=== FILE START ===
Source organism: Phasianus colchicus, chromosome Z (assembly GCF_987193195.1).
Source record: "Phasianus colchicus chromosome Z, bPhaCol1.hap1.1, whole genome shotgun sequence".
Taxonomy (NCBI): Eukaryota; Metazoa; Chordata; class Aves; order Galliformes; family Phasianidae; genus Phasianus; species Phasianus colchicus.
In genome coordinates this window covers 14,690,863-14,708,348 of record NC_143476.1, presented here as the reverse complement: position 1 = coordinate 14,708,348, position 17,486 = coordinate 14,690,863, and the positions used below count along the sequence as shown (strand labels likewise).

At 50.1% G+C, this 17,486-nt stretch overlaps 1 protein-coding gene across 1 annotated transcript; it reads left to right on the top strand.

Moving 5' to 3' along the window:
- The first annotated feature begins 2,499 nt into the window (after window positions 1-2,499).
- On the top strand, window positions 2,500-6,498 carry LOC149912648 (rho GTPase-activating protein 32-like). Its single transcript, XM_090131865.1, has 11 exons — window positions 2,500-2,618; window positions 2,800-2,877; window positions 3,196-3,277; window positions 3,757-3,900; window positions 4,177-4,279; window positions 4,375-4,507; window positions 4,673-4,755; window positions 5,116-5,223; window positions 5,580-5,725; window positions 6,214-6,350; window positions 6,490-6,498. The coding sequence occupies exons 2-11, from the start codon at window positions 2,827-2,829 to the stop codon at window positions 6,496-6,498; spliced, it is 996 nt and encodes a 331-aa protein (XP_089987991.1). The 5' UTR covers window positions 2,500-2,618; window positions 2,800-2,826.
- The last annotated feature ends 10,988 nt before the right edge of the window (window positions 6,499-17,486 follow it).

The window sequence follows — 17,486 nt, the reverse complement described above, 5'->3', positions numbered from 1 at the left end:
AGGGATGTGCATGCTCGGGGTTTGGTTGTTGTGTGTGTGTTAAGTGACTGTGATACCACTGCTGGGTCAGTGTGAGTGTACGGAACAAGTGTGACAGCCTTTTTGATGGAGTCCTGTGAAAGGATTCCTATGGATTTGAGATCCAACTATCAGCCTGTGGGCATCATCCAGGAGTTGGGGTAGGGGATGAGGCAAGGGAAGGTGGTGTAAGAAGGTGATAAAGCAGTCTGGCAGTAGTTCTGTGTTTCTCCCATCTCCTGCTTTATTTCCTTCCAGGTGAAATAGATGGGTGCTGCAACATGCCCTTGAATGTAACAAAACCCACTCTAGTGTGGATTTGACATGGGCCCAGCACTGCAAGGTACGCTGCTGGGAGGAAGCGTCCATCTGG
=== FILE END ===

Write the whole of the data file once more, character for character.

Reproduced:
Source organism: Phasianus colchicus, chromosome Z (assembly GCF_987193195.1).
Source record: "Phasianus colchicus chromosome Z, bPhaCol1.hap1.1, whole genome shotgun sequence".
Taxonomy (NCBI): Eukaryota; Metazoa; Chordata; class Aves; order Galliformes; family Phasianidae; genus Phasianus; species Phasianus colchicus.
In genome coordinates this window covers 14,690,863-14,708,348 of record NC_143476.1, presented here as the reverse complement: position 1 = coordinate 14,708,348, position 17,486 = coordinate 14,690,863, and the positions used below count along the sequence as shown (strand labels likewise).

At 50.1% G+C, this 17,486-nt stretch overlaps 1 protein-coding gene across 1 annotated transcript; it reads left to right on the top strand.

Moving 5' to 3' along the window:
- The first annotated feature begins 2,499 nt into the window (after window positions 1-2,499).
- On the top strand, window positions 2,500-6,498 carry LOC149912648 (rho GTPase-activating protein 32-like). Its single transcript, XM_090131865.1, has 11 exons — window positions 2,500-2,618; window positions 2,800-2,877; window positions 3,196-3,277; window positions 3,757-3,900; window positions 4,177-4,279; window positions 4,375-4,507; window positions 4,673-4,755; window positions 5,116-5,223; window positions 5,580-5,725; window positions 6,214-6,350; window positions 6,490-6,498. The coding sequence occupies exons 2-11, from the start codon at window positions 2,827-2,829 to the stop codon at window positions 6,496-6,498; spliced, it is 996 nt and encodes a 331-aa protein (XP_089987991.1). The 5' UTR covers window positions 2,500-2,618; window positions 2,800-2,826.
- The last annotated feature ends 10,988 nt before the right edge of the window (window positions 6,499-17,486 follow it).

The window sequence follows — 17,486 nt, the reverse complement described above, 5'->3', positions numbered from 1 at the left end:
AGGGATGTGCATGCTCGGGGTTTGGTTGTTGTGTGTGTGTTAAGTGACTGTGATACCACTGCTGGGTCAGTGTGAGTGTACGGAACAAGTGTGACAGCCTTTTTGATGGAGTCCTGTGAAAGGATTCCTATGGATTTGAGATCCAACTATCAGCCTGTGGGCATCATCCAGGAGTTGGGGTAGGGGATGAGGCAAGGGAAGGTGGTGTAAGAAGGTGATAAAGCAGTCTGGCAGTAGTTCTGTGTTTCTCCCATCTCCTGCTTTATTTCCTTCCAGGTGAAATAGATGGGTGCTGCAACATGCCCTTGAATGTAACAAAACCCACTCTAGTGTGGATTTGACATGGGCCCAGCACTGCAAGGTACGCTGCTGGGAGGAAGCGTCCATCTGG